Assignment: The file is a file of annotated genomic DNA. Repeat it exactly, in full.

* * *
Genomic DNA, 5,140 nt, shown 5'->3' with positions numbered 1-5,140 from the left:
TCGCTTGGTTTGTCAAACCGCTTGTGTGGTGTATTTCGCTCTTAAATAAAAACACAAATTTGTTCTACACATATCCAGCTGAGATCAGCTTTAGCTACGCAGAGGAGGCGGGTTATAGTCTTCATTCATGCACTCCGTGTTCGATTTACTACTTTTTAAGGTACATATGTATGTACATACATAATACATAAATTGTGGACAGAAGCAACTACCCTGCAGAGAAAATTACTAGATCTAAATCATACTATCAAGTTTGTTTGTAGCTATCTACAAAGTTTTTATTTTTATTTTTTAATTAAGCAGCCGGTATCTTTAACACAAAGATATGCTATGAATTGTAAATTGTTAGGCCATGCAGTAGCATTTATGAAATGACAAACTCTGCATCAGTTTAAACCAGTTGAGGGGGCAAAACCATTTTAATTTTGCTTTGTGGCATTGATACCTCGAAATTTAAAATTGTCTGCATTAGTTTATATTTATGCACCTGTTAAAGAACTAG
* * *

Genomic DNA, 5,140 nt, shown 5'->3' with positions numbered 1-5,140 from the left:
TCGCTTGGTTTGTCAAACCGCTTGTGTGGTGTATTTCGCTCTTAAATAAAAACACAAATTTGTTCTACACATATCCAGCTGAGATCAGCTTTAGCTACGCAGAGGAGGCGGGTTATAGTCTTCATTCATGCACTCCGTGTTCGATTTACTACTTTTTAAGGTACATATGTATGTACATACATAATACATAAATTGTGGACAGAAGCAACTACCCTGCAGAGAAAATTACTAGATCTAAATCATACTATCAAGTTTGTTTGTAGCTATCTACAAAGTTTTTATTTTTATTTTTTAATTAAGCAGCCGGTATCTTTAACACAAAGATATGCTATGAATTGTAAATTGTTAGGCCATGCAGTAGCATTTATGAAATGACAAACTCTGCATCAGTTTAAACCAGTTGAGGGGGCAAAACCATTTTAATTTTGCTTTGTGGCATTGATACCTCGAAATTTAAAATTGTCTGCATTAGTTTATATTTATGCACCTGTTAAAGAACTAG